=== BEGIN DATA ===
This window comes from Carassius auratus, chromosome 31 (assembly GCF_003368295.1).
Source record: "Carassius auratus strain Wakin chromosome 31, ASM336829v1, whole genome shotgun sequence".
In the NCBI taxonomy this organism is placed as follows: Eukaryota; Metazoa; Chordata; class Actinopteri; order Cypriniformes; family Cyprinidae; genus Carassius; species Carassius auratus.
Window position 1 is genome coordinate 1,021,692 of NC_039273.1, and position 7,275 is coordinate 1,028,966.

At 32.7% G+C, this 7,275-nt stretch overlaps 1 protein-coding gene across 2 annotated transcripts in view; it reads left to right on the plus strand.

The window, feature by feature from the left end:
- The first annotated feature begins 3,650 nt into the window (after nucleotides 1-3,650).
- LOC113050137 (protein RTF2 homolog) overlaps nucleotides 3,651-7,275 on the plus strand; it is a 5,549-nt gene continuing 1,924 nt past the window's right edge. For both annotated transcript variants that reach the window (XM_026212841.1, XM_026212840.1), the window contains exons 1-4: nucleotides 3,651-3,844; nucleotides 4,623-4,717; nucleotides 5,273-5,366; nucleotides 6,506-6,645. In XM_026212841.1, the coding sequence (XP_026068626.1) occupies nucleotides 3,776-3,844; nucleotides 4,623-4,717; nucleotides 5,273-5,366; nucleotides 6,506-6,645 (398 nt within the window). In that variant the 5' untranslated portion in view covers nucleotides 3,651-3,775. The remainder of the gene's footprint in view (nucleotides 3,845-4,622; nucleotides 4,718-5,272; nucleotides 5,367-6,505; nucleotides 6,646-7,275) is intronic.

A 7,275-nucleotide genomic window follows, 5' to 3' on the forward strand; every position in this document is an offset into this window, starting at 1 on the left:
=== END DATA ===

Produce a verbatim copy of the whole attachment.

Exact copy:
This window comes from Carassius auratus, chromosome 31 (assembly GCF_003368295.1).
Source record: "Carassius auratus strain Wakin chromosome 31, ASM336829v1, whole genome shotgun sequence".
In the NCBI taxonomy this organism is placed as follows: Eukaryota; Metazoa; Chordata; class Actinopteri; order Cypriniformes; family Cyprinidae; genus Carassius; species Carassius auratus.
Window position 1 is genome coordinate 1,021,692 of NC_039273.1, and position 7,275 is coordinate 1,028,966.

At 32.7% G+C, this 7,275-nt stretch overlaps 1 protein-coding gene across 2 annotated transcripts in view; it reads left to right on the plus strand.

The window, feature by feature from the left end:
- The first annotated feature begins 3,650 nt into the window (after nucleotides 1-3,650).
- LOC113050137 (protein RTF2 homolog) overlaps nucleotides 3,651-7,275 on the plus strand; it is a 5,549-nt gene continuing 1,924 nt past the window's right edge. For both annotated transcript variants that reach the window (XM_026212841.1, XM_026212840.1), the window contains exons 1-4: nucleotides 3,651-3,844; nucleotides 4,623-4,717; nucleotides 5,273-5,366; nucleotides 6,506-6,645. In XM_026212841.1, the coding sequence (XP_026068626.1) occupies nucleotides 3,776-3,844; nucleotides 4,623-4,717; nucleotides 5,273-5,366; nucleotides 6,506-6,645 (398 nt within the window). In that variant the 5' untranslated portion in view covers nucleotides 3,651-3,775. The remainder of the gene's footprint in view (nucleotides 3,845-4,622; nucleotides 4,718-5,272; nucleotides 5,367-6,505; nucleotides 6,646-7,275) is intronic.

A 7,275-nucleotide genomic window follows, 5' to 3' on the forward strand; every position in this document is an offset into this window, starting at 1 on the left: